I have been reading you for years but I have to confess that I've never commented until today. Murruku was my absolute favorite snack growing up in Madras, although we've never attempted to make it at home.We would always buy bags of them I I inevitably seemed to polish off before anyone else had a go at them. I'm so glad you discovered them!

very cool idea! I've had these in India and never thought to make them at home.

Love the Celtic knot idea.

hate the name of your blog but what you've done here -- making murukkus -- is amazing..

This is great! Just curious though, is cumin powder better than turmeric powder (since you used cumin)? And yeah, why not make it for St. Patrick's Day? I'm sure that will be a hit! :)

It was amazing to know that you made the ‘murukku’. From its look I should say that it has come off very well just as any native [my grandmother, mother, wife . . .] person would do it! Kudos to you!!

The name ‘murukku’ is a misnomer as its real name is ‘thenkuzhal’ in the Tamil language. I am sure to pronounce ‘kuzh’ may be tongue twisting for you as the pronunciation is unique to the Tamil language. If you know any Tamil speaking person just ask him how to pronounce. Else settle with ‘murukku’ which is easier on the ‘tongue’! ‘Then’ in ‘thenkuzhal’ means honey, while ‘kuzhal’ means a pipe!

But the real murukku is different. But the ingredients are the exactly the same. The ‘dough string’ will be half-twisted, by hand, unlike the straight single cylindrical smooth pipe shape in thenkuzhal. While thenkuzhal is made with an extruder instrument having a piston inside a sheath, the real murukku could be made by hand only – to give the half twist. No extruder can do the job! Not many younger generation people know how to give the half-twist! My grandmother and mother were experts – but my wife no, even though she is an expert on her own right in making several food items! It is an art, to say the least, to make a real murukku!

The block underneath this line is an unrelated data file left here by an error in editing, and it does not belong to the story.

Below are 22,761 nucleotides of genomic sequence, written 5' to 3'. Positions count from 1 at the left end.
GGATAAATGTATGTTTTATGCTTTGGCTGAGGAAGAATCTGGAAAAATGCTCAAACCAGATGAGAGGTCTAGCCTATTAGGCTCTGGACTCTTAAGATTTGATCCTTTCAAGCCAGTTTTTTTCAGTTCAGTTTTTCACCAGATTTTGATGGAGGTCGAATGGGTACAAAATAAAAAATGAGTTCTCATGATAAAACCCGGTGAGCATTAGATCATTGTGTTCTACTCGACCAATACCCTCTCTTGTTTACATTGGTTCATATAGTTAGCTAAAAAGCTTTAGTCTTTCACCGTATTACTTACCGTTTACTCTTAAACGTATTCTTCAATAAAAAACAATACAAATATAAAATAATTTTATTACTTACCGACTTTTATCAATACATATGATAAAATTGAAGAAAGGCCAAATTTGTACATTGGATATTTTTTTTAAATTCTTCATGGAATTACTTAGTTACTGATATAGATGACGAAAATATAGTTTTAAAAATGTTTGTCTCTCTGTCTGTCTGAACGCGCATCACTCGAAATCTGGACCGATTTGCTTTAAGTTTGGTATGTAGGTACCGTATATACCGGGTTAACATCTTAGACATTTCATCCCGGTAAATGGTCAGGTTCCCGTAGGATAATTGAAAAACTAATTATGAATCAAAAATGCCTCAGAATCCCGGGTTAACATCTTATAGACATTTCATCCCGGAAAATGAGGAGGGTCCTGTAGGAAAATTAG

The real ‘murukku’ is an integral part of any South Indian Hindu Brahmin marriage. The bride’s party would give the groom’s party among other things, either 101 or 51 murukku of about 10 to 12 inches diameter! Now people buy them from the stores – but when I was young it was made in our house only.

The murukku made from the parboiled rice flower rather than the raw rice flower tastes better.

Instead of adding butter it is better to use the hot oil. With butter it becomes more brittle.

The star shaped murukku is known as mullu-murukku. Mullu means thorn. But mullu-murukku ingredients are in general very different. But one can make mullu-murukku with the thenkuzhal / murukku dough.

I just love the shape of these! I wonder if there might be a way to make a sweet version? I know that it probably wouldn't technically be murukku that way, but I'm still curious. Thank you for the recipe, and I can't wait to try it!